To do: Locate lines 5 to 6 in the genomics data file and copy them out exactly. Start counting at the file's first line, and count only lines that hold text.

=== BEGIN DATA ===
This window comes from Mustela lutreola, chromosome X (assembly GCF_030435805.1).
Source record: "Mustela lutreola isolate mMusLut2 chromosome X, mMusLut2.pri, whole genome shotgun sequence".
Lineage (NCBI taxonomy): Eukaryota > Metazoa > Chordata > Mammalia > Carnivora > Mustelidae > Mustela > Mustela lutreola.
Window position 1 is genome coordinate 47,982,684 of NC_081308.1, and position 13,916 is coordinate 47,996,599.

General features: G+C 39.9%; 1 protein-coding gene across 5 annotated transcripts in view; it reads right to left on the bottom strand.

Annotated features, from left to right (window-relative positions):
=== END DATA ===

General features: G+C 39.9%; 1 protein-coding gene across 5 annotated transcripts in view; it reads right to left on the bottom strand.

Annotated features, from left to right (window-relative positions):